Johannes BRAHMS (1833-1897)
Isaac Stern (violin)
Leonard Rose (cello)
Philadelphia Orchestra/Eugene Ormandy
ADD rec 1973/74
SONY SBK 46335
Having been brought up, so to speak, on a CBS bargain box of the four Brahms
Concertos the experience of reviewing this CD has been a nostalgic voyage.
At the time (early 1970s) that box of LPs seemed and was matchless value.
It offered these two works (same performances) as well as Serkin/Szell in
the two piano concertos. I seem to recall that the set managed to squeeze
all four works onto three LPs by use of long sides and breaking works across
Ormandy and the Philadelphia are untamed partners in Brahms' musical alembic.
The orchestra's silver and golden flames, their passion and resinous fire
bears all before it. The sound is reassuringly flawed in the way of CBS
recordings from the late 1950s onwards into the mid 1970s: that peculiar
combination of closeness of focus and a graininess denying ultimate refinement
to the massed strings. This however has an amplitude and tonal generosity
superior to the Szell Brahms set also on Essential Classics.
Taking the Double Concerto first, Leonard Rose endows the work with eloquence
and a surfeit of the most glorious tone. One of the finest cellists in America
you cannot doubt his fiery application, his lyric 'stickiness' and smoky
passion all intensified by the close-miked recording. Rather like Yo Yo Ma's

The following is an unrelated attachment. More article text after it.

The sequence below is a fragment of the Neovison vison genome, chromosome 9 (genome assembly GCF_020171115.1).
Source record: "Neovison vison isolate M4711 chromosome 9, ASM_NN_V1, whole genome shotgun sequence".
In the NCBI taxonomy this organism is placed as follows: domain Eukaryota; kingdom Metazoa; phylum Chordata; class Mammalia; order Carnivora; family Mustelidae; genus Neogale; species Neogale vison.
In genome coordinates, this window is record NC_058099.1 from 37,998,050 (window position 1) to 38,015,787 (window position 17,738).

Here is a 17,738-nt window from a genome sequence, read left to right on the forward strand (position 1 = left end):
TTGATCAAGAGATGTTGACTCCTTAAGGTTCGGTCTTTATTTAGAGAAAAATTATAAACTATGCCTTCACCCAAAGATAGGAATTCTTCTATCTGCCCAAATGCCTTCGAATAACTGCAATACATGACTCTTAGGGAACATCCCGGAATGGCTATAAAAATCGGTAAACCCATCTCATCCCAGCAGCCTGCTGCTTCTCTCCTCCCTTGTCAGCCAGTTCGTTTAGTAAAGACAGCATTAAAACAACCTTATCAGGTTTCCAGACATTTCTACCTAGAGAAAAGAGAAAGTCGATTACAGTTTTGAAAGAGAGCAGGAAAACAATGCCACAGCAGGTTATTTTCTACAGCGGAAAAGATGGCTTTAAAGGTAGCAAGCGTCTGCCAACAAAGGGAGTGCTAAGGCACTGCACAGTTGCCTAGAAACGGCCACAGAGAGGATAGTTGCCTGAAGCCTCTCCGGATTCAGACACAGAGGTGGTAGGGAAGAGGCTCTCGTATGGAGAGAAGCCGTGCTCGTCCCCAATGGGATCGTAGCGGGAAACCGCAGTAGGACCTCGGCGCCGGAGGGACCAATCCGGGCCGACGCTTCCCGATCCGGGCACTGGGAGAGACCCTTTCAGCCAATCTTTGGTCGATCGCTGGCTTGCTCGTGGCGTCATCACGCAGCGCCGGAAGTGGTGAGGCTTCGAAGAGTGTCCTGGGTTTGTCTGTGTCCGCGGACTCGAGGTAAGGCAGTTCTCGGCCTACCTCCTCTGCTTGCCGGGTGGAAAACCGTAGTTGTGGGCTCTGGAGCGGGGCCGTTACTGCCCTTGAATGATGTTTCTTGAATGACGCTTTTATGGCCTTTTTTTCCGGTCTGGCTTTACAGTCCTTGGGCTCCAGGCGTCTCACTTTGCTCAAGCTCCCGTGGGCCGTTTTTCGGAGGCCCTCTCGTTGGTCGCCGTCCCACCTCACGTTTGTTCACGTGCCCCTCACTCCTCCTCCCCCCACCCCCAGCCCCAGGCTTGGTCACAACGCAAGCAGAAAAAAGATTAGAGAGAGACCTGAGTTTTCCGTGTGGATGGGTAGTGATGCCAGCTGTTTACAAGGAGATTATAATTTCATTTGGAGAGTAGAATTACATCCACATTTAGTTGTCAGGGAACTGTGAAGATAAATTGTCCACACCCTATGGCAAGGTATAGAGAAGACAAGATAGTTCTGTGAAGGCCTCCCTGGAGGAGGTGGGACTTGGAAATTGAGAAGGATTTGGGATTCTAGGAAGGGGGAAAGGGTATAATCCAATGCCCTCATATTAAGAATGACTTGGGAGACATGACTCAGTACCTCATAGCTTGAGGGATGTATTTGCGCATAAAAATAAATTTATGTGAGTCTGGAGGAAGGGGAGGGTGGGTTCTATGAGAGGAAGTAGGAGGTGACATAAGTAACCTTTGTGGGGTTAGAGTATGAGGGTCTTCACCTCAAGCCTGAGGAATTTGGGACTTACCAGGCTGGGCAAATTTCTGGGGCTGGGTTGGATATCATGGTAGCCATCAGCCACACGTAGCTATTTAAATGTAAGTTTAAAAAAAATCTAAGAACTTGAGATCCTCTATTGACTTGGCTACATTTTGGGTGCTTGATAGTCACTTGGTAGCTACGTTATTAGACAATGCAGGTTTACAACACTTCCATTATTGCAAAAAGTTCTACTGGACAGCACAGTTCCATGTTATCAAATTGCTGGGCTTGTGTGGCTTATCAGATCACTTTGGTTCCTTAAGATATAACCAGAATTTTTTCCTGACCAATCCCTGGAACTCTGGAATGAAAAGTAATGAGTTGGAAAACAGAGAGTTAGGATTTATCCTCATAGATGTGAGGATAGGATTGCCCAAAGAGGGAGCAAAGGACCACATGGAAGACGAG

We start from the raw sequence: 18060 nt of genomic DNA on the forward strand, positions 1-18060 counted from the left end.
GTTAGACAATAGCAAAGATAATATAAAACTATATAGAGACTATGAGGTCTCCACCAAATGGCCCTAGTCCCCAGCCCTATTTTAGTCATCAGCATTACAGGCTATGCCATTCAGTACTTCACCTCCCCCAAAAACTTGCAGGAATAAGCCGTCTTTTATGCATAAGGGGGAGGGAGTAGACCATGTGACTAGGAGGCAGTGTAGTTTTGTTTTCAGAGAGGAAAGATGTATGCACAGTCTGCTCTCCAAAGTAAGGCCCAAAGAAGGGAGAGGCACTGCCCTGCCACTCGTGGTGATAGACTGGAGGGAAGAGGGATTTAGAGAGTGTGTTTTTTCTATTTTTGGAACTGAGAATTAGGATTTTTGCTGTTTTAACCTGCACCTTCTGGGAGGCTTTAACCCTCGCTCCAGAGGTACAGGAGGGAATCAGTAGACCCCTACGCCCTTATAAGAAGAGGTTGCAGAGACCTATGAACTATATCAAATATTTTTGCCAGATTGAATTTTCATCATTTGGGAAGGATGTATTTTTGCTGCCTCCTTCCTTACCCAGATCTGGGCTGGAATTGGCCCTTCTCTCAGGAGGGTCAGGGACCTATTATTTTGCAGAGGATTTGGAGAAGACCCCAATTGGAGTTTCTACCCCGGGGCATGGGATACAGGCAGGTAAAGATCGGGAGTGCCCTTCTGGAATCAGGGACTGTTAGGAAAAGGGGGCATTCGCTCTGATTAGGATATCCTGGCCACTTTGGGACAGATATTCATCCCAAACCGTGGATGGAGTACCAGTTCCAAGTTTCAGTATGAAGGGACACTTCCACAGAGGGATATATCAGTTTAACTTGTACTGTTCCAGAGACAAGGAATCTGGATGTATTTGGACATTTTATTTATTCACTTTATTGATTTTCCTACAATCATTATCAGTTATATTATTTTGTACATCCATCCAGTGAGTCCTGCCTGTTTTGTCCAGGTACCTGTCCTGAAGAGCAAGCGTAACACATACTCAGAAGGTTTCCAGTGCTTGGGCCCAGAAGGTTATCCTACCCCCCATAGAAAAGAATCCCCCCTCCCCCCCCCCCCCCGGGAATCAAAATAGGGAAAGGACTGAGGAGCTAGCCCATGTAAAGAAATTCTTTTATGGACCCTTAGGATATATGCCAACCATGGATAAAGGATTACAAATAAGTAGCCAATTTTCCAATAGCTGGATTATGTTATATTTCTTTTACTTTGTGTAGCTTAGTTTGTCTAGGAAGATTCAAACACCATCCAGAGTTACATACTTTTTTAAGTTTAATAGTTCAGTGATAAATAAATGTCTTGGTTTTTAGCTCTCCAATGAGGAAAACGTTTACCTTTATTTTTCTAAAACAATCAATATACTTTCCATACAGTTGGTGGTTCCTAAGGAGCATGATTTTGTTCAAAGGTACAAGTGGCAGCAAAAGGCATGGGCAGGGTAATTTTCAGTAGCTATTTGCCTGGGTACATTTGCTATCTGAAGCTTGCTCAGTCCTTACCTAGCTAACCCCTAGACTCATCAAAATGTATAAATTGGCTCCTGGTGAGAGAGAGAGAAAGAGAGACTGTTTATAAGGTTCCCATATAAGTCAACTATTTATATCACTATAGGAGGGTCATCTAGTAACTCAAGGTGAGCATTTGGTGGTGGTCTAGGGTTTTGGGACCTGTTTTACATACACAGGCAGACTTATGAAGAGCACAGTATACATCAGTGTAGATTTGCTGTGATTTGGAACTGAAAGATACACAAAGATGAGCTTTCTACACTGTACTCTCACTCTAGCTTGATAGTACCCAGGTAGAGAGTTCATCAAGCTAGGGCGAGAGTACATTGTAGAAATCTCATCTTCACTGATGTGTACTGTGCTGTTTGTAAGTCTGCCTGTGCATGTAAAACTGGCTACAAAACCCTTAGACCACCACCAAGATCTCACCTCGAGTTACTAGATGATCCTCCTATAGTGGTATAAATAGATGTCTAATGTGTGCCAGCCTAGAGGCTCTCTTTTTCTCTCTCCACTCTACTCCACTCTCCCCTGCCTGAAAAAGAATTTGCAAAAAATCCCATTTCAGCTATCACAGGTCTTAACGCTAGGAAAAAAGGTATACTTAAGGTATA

pizzicati in the finale of the Finzi Cello Concerto (a Lyrita LP from 1979)
Rose's pizzicati are imperiously loud. It matters nothing that you would
never hear the music like this in a concert hall. Each melodic 'collision'
with Stern is assuredly calculated in its ecstatic chordal effect. The music
is always phrased with a warmth too hot to rest your hand on. Stern is brilliant
and his unanimity with Rose is, without doubt, down to their trio work with
Eugene Istomin for which the foundations were laid in Casals' Prades Festivals.
In the Violin Concerto Stern draws on powerful tone, a vibrant warmth and
a fully developed life-vision. Though I still wonder why Philips have not
reissued Hermann Krebbers' recording, which had some celebrity during the
days of LP, the listener who comes to Brahms through these performance is
likely to be spoilt when they go to concerts or encounter alternative versions.
A towering bargain. Fortunate the new listener who learns her/his Brahms
through these works.